by Josephin Vincent, Millersville University
If you were bitten by a snake, what would you do? Stay calm, yeah, that’s the first thing experts recommend. Next, it’s important to identify if the snake is venomous. If it is, you must quickly counteract the venom in your bloodstream. Venomous snakebites are usually treated with an antidote (neutralizes poison). But making antivenom isn’t easy, or quick, and often there is not enough for those who need it. Now, treatment with nanosponges could provide a whole new way of dealing with venom in your bloodstream–by soaking it up like a sponge.
Absorbing poisons in your blood
Nanosponges can remove dangerous substances from your blood system using things found in nature to design materials in the lab (biomimetics). Instead of using antidotes, nanosponges injected into your blood can soak up the toxins. In the bloodstream, the nanosponge mimics a red blood cell, tricks toxins into attacking it, and then absorbs it. The number of toxin molecules each nanosponge can absorb depends on the toxin.
To move through your blood, and avoid being attacked by your immune system, nanosponges are covered with a red blood cell membrane. One red blood cell membrane can make thousands of nanosponges that are about 3000 times smaller than a red blood cell. Nanosponges have a half-life (how long it takes for about half of the nanosponges to be cleared from your body) of about 40 hours. Eventually, both nanosponges and the toxins are safely metabolized (broken down or removed) without causing any damage to your body.
Researchers hope to develop this technology into approved therapies for snake and insect venoms, as well as bacterial infections. Even a bite from a non-venomous snake could become infected if not cared for properly. And, again, nanosponges could be used to absorb toxins from your infection.
Nanosponges for targeted delivery of medications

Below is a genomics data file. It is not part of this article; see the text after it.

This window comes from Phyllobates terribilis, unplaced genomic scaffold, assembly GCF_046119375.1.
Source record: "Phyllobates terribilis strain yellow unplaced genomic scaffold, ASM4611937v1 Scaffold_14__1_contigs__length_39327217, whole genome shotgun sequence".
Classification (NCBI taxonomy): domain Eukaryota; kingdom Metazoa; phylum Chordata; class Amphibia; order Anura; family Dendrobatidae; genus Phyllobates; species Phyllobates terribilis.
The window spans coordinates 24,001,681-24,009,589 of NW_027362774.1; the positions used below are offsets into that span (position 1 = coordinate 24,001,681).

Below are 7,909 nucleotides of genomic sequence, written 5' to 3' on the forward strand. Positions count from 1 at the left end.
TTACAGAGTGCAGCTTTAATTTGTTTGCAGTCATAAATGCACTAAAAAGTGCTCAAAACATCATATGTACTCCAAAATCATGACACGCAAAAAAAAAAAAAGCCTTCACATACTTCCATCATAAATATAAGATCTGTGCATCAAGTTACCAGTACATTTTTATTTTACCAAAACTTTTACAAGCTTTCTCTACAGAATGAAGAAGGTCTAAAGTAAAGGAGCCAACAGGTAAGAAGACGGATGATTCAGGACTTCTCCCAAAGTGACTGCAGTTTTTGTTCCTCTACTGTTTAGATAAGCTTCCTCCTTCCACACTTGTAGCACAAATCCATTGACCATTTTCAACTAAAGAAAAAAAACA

Nanosponges can be used to not only remove toxins from your blood–but also to deliver drugs. Think about a sponge soaking up water then squeezing the sponge to release the water. Instead of removing bad things from your bloodstream, nanosponges can be used to carry useful medications into specific parts of your body. For example, a medication can be released exactly where it is needed, like at the site of a tumor. Then, nanosponges can release the drugs without affecting your organs, tissues and cells not targeted for treatment. In this way, nanosponges can do amazing things–like delivering medicine for cancer safely and effectively.
This is a better method to deliver medication than through treatments that don’t target a particular organ. Because they are so porous, the nanosponges can carry more of the needed drugs than other “nanocarriers”–and, they can predictably release medication as needed. Targeted delivery is considered better for you because smaller amounts of the drugs are needed when they are targeted to just a small part of your body. It is hoped this will provide significant advancements in the treatment of cancer and other diseases.
Can nanotechnology change the world?
Nanotechnology has the potential to change the world in which you live. More uses for nanomaterials are being explored all the time. Nanosponges are being developed for a variety of purposes. Many of these are bio-inspired applications. Some can help people through healing techniques like delivering medication for diseases in just the right way. And, if you ever have the misfortune of being bitten by a snake, it may help you remain calm to know that nanosponges can save your life.
Targeted Delivery of Meds
Image reference: http://1.bp.blogspot.com/_TZ4zYEBSw1I/TCu2fWiKKtI/AAAAAAAAMwo/kL8GtMYl5vk/s1600/nano_Nanosponge.jpg